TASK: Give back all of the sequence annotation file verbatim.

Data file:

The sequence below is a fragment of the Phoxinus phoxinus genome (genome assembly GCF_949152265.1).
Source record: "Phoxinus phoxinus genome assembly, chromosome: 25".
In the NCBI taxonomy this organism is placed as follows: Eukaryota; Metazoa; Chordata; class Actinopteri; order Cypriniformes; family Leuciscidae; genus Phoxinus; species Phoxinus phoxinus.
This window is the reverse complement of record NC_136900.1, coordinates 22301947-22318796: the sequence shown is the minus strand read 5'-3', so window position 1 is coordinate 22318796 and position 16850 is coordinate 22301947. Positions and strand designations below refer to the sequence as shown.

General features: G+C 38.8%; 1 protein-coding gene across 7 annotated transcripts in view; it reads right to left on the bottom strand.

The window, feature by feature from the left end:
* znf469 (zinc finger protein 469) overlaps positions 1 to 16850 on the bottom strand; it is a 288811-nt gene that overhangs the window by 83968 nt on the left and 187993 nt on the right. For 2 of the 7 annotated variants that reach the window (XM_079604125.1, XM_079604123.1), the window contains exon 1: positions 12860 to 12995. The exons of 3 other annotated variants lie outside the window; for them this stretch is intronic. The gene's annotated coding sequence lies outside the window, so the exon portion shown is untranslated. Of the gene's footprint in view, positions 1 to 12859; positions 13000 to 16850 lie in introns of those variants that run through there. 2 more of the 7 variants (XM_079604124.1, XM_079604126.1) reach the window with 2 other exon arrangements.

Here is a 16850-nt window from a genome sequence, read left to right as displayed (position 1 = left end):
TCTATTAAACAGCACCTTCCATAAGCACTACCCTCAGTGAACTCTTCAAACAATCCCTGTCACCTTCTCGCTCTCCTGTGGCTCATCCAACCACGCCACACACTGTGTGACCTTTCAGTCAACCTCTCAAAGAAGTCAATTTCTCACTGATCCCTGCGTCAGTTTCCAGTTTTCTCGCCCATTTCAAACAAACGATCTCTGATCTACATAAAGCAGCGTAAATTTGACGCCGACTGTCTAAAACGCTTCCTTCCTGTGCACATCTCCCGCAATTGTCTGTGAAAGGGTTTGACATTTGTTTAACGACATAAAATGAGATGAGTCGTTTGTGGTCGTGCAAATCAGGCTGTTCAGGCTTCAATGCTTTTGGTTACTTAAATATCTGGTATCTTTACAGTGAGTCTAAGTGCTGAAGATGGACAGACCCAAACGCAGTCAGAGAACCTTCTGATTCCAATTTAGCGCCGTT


The sequence below is a fragment of the Phoxinus phoxinus genome (genome assembly GCF_949152265.1).
Source record: "Phoxinus phoxinus genome assembly, chromosome: 25".
In the NCBI taxonomy this organism is placed as follows: Eukaryota; Metazoa; Chordata; class Actinopteri; order Cypriniformes; family Leuciscidae; genus Phoxinus; species Phoxinus phoxinus.
This window is the reverse complement of record NC_136900.1, coordinates 22301947-22318796: the sequence shown is the minus strand read 5'-3', so window position 1 is coordinate 22318796 and position 16850 is coordinate 22301947. Positions and strand designations below refer to the sequence as shown.

General features: G+C 38.8%; 1 protein-coding gene across 7 annotated transcripts in view; it reads right to left on the bottom strand.

The window, feature by feature from the left end:
* znf469 (zinc finger protein 469) overlaps positions 1 to 16850 on the bottom strand; it is a 288811-nt gene that overhangs the window by 83968 nt on the left and 187993 nt on the right. For 2 of the 7 annotated variants that reach the window (XM_079604125.1, XM_079604123.1), the window contains exon 1: positions 12860 to 12995. The exons of 3 other annotated variants lie outside the window; for them this stretch is intronic. The gene's annotated coding sequence lies outside the window, so the exon portion shown is untranslated. Of the gene's footprint in view, positions 1 to 12859; positions 13000 to 16850 lie in introns of those variants that run through there. 2 more of the 7 variants (XM_079604124.1, XM_079604126.1) reach the window with 2 other exon arrangements.

Here is a 16850-nt window from a genome sequence, read left to right as displayed (position 1 = left end):
TCTATTAAACAGCACCTTCCATAAGCACTACCCTCAGTGAACTCTTCAAACAATCCCTGTCACCTTCTCGCTCTCCTGTGGCTCATCCAACCACGCCACACACTGTGTGACCTTTCAGTCAACCTCTCAAAGAAGTCAATTTCTCACTGATCCCTGCGTCAGTTTCCAGTTTTCTCGCCCATTTCAAACAAACGATCTCTGATCTACATAAAGCAGCGTAAATTTGACGCCGACTGTCTAAAACGCTTCCTTCCTGTGCACATCTCCCGCAATTGTCTGTGAAAGGGTTTGACATTTGTTTAACGACATAAAATGAGATGAGTCGTTTGTGGTCGTGCAAATCAGGCTGTTCAGGCTTCAATGCTTTTGGTTACTTAAATATCTGGTATCTTTACAGTGAGTCTAAGTGCTGAAGATGGACAGACCCAAACGCAGTCAGAGAACCTTCTGATTCCAATTTAGCGCCGTT